The Guardian

I was very pleased recently to realise a page has been set up to list all the work I’ve done for the Guardian over the last year http://www.guardian.co.uk/profile/celeste-hicks
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Janes Intelligence Review

The following article on Central African Republic appeared on Janes website in 2011 A decision by Central African Republic’s President Francois Bozize to postpone presidential elections a third time seems to have been met by broad agreement in the political class in Bangui. But while the announcement has not provoked outrage, it reflects the degree of political stagnation and the inability of the authorities to bring peace and security to the restive north of the country.     President Francois Bozize’s decree, read on national radio on 30th July, stipulated that presidential elections will now be held on January 23rd 2011, with a ten day campaign starting on January 10th. The decision is to some extent being greeted with relief by some international observers who believed a flawed poll could be worse than no poll at all. Concerns that the Independent Electoral Commission (CEI) was slow in issuing voters lists, and that demobilisation, disarmament and rehabilitation (DDR) programmes for ex-rebels would not be complete in time, explain why opposition groups are accepting the decision – on August 11th a collection of opposition parties and the rebels endorsed the new date, and committed themselves to abiding by a code of conduct. A spokesman for the main Union of Active Forces of the Nation (UFVN) coalition said they were committed to preventing the country returning to instability. Two days later, Central African Republic celebrated its 50th anniversary of independence from France. But it will not be plain-sailing for the incumbent president, whose mandate to rule had to be extended by the Constitutional Court when the elections were postponed for a second time by the CEI in May. He will need to do everything in his power to ensure that the January date is stuck to, in order to prevent former rebel leaders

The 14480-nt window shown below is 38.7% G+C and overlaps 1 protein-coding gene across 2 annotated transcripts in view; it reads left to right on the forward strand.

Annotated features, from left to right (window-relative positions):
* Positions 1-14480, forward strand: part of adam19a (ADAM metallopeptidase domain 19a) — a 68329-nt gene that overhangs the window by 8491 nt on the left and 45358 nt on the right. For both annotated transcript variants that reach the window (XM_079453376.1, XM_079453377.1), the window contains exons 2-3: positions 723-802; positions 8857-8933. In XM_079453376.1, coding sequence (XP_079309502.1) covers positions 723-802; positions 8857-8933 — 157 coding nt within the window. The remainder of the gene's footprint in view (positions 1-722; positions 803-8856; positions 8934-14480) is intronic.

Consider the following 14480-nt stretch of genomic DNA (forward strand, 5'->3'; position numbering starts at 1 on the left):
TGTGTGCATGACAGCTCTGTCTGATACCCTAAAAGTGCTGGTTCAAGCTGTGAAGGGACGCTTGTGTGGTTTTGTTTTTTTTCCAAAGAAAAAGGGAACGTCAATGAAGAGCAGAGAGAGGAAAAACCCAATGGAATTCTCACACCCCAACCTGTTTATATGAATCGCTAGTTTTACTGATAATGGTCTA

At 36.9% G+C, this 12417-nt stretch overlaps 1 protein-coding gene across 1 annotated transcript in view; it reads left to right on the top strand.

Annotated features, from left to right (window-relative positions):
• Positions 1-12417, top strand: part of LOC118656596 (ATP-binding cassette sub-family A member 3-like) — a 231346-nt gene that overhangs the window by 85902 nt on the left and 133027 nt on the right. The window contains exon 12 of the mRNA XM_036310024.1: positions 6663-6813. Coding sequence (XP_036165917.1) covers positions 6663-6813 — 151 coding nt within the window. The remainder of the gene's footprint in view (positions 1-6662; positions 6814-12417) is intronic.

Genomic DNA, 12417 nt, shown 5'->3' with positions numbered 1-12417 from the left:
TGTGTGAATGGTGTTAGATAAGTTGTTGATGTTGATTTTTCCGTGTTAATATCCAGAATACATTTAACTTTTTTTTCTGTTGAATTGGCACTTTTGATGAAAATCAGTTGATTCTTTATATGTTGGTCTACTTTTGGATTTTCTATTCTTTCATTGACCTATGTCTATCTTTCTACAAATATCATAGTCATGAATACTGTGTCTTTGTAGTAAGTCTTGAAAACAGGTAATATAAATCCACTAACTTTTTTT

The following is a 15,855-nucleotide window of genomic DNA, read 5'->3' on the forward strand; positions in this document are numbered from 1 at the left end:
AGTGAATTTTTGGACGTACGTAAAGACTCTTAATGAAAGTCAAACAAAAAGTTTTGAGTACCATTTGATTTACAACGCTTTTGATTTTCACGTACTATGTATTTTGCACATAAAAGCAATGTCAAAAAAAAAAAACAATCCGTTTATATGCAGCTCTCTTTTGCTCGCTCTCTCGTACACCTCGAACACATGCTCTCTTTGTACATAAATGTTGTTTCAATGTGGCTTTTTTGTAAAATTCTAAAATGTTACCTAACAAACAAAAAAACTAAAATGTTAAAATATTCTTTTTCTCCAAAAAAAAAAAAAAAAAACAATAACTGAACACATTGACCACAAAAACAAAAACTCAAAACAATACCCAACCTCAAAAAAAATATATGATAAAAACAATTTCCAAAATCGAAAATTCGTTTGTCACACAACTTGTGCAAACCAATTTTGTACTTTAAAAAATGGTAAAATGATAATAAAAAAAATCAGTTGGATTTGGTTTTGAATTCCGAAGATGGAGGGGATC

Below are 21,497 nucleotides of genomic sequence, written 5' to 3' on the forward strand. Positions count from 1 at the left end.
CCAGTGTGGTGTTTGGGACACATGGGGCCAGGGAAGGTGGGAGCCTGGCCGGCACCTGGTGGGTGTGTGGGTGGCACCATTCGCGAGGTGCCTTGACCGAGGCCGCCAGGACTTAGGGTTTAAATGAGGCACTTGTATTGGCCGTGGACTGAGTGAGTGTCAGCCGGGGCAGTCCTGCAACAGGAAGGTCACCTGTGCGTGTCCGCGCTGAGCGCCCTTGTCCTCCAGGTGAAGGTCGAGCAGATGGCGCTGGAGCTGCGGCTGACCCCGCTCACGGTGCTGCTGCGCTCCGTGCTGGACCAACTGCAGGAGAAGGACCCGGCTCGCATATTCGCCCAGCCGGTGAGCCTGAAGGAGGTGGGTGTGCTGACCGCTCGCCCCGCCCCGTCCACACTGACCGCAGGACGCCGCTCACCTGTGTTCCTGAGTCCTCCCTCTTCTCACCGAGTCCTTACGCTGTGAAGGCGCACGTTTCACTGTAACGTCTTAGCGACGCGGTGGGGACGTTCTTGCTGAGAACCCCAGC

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BBC Focus on Africa magazine

The following article on the Tunisian and Egyptian elections was published in the Jan-March 2012 Focus on Africa magazine It is perhaps no exaggeration to say that events in Tunisia in early 2011 changed the world. The so-called Jasmine Revolution there, which culminated in the ousting of the country’s longstanding President Zine al-Abidine Ben Ali, is widely credited with kick-starting similar pro-democracy movements elsewhere in North Africa. At the time of going to press, Egypt was on the verge of landmark parliamentary elections – the first since the fall of former President Hosni Mubarak. But the Egyptian experience has so far proved quite different to the widely-praised Tunisian vote. Just days before the poll (due to start on 28th November), violence erupted again in Tahrir Square – at least thirty eight protestors, who had been calling for the military government to step aside, were killed in clashes with police. Although it looked likely that the vote would still take place, the deaths are likely to cast a shadow over[C1]  what should have been a celebratory event. “We expect the vote to go ahead” says Les Campbell, head of the Middle East and North Africa region at the National Democratic Institute (NDI), in Cairo for the election. “The polling places have been made public and election officials are getting materials in place. But confusion about procedures is rampant and the current unrest on the streets could dampen turnout”. The symbolism of Tunisia’s peaceful election for a constitutional assembly has been hard to follow. The NDI, based in the United States, called the October 23rd vote an ‘extraordinary achievement’; the 180-strong European Union observer mission, based in Tunisia for several months, said it was ‘transparent on every level’. The vote came at an historic time for the Arab world – as journalists
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